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zondag 10 april 2011

Jodium in druppelvorm heeft ongekende toepassingsgebieden

Iodine is by far the best antibiotic, antiviral and antiseptic of all time - Dr. David Derry

Dr. Derry says that iodine is effective "for standard pathogens such as Staphylococcus, but also iodine has the broadest range of action, fewest side effects and no development of bacterial resistance." There is a world of difference between using an antibiotic – anti-life substance – and an antibiotic, antiviral and antifungal substance like iodine, which is life serving because it is a basic and most necessary nutritional substance.

Iodine kills single celled organisms by combining with the amino acids tyrosine or histidine when they are exposed to the extra-cellular environment. All single cells showing tyrosine on their outer cell membranes are killed instantly by a simple chemical reaction with iodine that denatures proteins. Nature and evolution have given us an important mechanism to control pathogenic life forms and we should use it and trust it to protect us in ways that antibiotics can't.

The way to combat antibiotic resistance is not bigger, better, stronger antibiotics but, rather, no antibiotics at all. Instead, other molecular weapons are available with the ability to disable bad germs without bothering good ones. Iodine is the ideal broad spectrum antibiotic that is not an antibiotic - it is not against life. Not against human life that is but you can hear the little pathogens screaming as high enough levels of iodine fan out through the system. Meaning all the viruses, bacteria, yeasts and molds that are threatening us are threatened with instant death when iodine is used orally to fight infection.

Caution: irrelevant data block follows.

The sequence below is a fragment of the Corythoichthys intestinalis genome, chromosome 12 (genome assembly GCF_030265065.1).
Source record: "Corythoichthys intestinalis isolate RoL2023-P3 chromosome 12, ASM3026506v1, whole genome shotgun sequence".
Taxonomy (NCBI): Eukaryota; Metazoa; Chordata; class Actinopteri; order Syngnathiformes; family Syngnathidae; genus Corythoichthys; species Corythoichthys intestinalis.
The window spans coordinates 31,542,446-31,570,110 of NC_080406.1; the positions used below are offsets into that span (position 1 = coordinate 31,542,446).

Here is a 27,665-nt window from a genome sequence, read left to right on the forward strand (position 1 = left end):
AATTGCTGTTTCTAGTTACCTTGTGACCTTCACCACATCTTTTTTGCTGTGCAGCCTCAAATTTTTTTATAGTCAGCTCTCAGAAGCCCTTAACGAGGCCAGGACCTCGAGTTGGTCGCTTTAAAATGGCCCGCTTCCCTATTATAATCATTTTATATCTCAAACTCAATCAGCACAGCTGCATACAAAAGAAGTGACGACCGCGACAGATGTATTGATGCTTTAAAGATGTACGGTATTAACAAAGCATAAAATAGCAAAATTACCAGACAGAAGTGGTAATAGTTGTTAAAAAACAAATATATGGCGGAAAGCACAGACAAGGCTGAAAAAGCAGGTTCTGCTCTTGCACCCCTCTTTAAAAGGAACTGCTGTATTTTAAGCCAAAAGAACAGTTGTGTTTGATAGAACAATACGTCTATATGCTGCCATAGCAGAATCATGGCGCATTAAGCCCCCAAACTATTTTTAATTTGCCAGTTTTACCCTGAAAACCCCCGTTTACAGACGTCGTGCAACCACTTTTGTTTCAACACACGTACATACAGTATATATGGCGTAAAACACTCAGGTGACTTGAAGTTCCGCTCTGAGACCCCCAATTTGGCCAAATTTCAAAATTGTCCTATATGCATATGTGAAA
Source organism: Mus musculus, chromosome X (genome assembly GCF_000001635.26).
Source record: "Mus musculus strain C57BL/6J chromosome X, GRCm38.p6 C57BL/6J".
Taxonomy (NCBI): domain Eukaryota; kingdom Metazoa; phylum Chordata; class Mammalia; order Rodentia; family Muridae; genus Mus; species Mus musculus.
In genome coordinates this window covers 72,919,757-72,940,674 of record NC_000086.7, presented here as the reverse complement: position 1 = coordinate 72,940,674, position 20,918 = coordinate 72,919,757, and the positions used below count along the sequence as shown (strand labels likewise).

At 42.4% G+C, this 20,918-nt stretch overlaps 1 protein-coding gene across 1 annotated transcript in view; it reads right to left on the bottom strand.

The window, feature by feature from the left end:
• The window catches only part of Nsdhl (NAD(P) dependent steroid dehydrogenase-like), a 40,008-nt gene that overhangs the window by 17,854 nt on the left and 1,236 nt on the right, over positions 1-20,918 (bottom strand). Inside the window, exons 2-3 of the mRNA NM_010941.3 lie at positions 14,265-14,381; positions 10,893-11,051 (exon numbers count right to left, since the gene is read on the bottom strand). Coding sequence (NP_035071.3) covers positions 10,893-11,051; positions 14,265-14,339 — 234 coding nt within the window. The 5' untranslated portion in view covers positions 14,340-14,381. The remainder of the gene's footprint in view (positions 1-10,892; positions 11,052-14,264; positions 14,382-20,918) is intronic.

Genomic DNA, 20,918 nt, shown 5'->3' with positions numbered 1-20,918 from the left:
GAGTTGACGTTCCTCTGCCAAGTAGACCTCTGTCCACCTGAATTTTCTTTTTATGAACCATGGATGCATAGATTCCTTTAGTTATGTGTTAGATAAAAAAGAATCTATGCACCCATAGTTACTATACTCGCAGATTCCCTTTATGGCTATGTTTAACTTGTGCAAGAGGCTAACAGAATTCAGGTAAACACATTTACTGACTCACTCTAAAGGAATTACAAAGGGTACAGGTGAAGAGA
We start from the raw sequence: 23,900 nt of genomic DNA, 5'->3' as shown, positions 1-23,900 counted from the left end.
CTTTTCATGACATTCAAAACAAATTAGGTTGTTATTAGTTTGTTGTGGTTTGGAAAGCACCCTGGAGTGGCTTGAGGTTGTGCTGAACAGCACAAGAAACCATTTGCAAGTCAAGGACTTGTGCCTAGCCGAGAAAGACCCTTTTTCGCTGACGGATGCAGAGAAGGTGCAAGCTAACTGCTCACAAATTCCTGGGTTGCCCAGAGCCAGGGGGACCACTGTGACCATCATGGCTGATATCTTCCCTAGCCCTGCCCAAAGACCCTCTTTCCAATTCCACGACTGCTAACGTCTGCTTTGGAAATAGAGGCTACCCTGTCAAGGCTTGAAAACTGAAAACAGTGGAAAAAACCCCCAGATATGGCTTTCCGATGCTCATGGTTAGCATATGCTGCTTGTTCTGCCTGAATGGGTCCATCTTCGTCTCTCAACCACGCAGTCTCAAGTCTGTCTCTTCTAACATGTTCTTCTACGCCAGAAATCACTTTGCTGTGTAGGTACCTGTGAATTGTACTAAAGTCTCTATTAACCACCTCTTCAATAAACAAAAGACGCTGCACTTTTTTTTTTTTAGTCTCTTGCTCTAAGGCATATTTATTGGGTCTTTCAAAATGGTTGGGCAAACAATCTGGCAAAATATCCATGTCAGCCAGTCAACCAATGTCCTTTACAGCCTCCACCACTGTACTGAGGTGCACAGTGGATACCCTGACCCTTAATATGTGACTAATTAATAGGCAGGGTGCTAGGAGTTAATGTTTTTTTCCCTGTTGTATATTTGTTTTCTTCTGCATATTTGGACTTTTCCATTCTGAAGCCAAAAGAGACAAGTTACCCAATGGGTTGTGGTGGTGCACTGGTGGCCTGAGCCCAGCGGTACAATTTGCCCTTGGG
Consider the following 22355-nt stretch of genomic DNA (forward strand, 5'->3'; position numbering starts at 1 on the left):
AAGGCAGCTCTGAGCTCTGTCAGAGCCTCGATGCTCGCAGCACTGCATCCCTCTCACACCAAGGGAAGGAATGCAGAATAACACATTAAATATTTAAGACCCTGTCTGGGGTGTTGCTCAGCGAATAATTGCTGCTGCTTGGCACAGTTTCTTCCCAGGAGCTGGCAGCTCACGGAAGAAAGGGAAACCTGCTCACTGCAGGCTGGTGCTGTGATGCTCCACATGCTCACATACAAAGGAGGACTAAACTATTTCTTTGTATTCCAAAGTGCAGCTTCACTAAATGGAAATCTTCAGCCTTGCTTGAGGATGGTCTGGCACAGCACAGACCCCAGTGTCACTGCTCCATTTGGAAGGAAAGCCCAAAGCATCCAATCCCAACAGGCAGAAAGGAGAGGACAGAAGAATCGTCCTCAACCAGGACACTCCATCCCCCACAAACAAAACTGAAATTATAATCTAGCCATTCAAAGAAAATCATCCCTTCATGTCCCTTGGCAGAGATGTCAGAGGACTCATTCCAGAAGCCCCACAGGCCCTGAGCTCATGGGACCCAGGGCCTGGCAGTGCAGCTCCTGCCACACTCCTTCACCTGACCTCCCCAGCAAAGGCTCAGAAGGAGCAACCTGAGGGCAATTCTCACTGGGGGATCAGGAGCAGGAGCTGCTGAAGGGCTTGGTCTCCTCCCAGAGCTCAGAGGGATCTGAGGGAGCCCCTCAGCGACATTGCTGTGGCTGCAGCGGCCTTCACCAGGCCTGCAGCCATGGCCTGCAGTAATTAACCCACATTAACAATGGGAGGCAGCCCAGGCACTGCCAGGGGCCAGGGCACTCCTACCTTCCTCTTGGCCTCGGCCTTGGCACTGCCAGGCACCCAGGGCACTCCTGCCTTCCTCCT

Mutating viruses

Did you know that a nutritional deficiency can cause a virus to mutate to a more virulent form? That is the news from the United States Department of Agriculture (USDA) who are reporting that a human virus, normally harmless in laboratory mice, mutated into a heart-damaging pathogen when the animals were raised on a diet devoid of the essential element selenium. And, once mutated, the virus continued to damage hearts - even in mice that got ample selenium in their feed.

The importance of this is not limited to nutritionally-deprived populations, say researchers with the University of North Carolina and Agricultural Research Service of the government, who collaborated on the studies. In theory, one selenium-deficient person or animal could produce a new family of virus mutants that could cross species and spread worldwide, causing disease even in well nourished people.

The USDA is now officially on record that nutritional deficiencies cause viral mutations and they expect to find the same results with vitamin-E-deficient mice because both selenium and vitamin E are nutrients that serve as antioxidants in the body. This means that the government is recognizing that free radicals and oxidative stress affects the world of pathogens creating super bugs out of regular critters. They are even going as far as saying that this may help explain the many new strains of influenza virus arising in China, which has widespread selenium-deficient areas.